Cosmo Campbell is a Toronto based photographer and Advertising Executive, who studied Graphic Design in Cape Town, South Africa. Having travelled extensively, and lived on four continents, has made him a keen observer of humanity and the environments we create.
By day, Cosmo is the Chief Creative Officer of Canada’s most awarded, and successful advertising agency, DDB Canada. He began his career at a small boutique agency in Cape Town, before immigrating to London in ‘93, moving to Dubai in ‘94, before finally settling in Vancouver, in 1995.
In 2014, he was promoted to the national role of Chief Creative Officer, with responsibility for the creative product across all four of DDB’s Canadian offices. He is also a member of DDB’s Global Creative Council, working with a select group of top creatives from DDB offices around the world to help maintain and raise the quality of creative output.
By night, Cosmo explores urban settings looking for interesting architecture and environments to photograph. Tapping into his 30 plus years of experience in graphic design has resulted in a collection of clean arresting, graphic visuals that capture a calm peaceful sense of the societal landscape.
Cosmo’s creative work has been awarded by many national and international award shows, and has been featured extensively in publications such as Applied Arts, Clio’s, Communication Arts and Graphis, amongst others.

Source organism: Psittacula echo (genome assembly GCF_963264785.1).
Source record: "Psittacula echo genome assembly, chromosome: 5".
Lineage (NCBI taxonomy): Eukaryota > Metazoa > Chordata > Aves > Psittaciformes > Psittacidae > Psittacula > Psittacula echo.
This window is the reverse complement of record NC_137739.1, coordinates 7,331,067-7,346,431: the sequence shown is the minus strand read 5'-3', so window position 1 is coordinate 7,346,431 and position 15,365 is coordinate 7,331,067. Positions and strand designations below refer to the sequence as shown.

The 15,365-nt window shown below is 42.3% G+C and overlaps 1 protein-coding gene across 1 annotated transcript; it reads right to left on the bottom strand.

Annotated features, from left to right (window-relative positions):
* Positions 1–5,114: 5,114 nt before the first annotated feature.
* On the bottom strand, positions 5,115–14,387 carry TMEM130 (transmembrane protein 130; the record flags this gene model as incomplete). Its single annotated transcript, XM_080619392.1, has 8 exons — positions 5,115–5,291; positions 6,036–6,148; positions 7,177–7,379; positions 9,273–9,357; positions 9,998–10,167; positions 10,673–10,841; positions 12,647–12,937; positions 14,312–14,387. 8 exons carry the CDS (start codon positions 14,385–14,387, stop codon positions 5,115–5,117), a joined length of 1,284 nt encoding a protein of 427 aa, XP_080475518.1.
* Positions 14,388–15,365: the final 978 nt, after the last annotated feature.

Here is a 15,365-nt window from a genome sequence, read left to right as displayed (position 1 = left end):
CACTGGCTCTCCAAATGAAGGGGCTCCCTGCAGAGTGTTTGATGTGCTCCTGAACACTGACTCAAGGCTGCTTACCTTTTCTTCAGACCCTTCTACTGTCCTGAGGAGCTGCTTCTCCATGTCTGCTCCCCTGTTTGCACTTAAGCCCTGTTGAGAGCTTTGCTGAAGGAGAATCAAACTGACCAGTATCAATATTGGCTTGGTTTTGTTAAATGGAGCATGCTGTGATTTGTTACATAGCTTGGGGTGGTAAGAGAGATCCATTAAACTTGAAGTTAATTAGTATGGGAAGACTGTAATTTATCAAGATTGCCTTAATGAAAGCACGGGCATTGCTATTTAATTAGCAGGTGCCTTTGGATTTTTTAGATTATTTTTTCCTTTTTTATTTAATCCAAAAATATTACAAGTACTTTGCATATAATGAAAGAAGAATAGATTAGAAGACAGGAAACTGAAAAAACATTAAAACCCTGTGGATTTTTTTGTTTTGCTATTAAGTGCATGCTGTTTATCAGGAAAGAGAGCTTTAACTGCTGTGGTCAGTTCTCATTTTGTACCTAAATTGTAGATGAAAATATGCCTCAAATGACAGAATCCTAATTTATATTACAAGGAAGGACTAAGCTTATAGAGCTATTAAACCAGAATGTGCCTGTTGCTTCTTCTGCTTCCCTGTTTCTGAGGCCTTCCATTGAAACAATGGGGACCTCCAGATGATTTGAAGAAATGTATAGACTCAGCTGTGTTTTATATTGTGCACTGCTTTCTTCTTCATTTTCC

What ‘hood are you in?
Moore Park, we back onto the Mount Pleasant cemetery. With all its beautiful trees, it’s hard to believe you’re so close to the city, which give me a great hit of nature.
What do you do?
I’m an Art Director by training, currently working as the Chief Creative Officer for DDB Canada. I’m also an avid photographer, mostly focusing on stark Canadian landscapes during the day, and architecture and object photography at night.
What are you currently working on?
I’ve just launched a photography exhibition of some of my nocturnal images of Toronto, and am working on a few new series that explore objects, light and colour at night. I’m fascinated by how the perception of spaces are transformed when observed without the presence of humanity. My #NocturnalTourist series, focuses on the tension between the quiet solitude of urban spaces by night, which stand in stark contrast to their manic daytime states. During the day, these objects are the negative spaces to society’s actions, at night, devoid of humanity, they become the heroes of the story; you can see them for exactly what they are—beautiful, often very utilitarian structures that are mostly ignored.
At my day job, we’re always busy planning, or launching new campaigns for different clients. The two biggest projects we have on the go at the moment are the re-launch of a flagship Canadian financial planning company, and launching some exciting new automotive products.
Where can we find your work?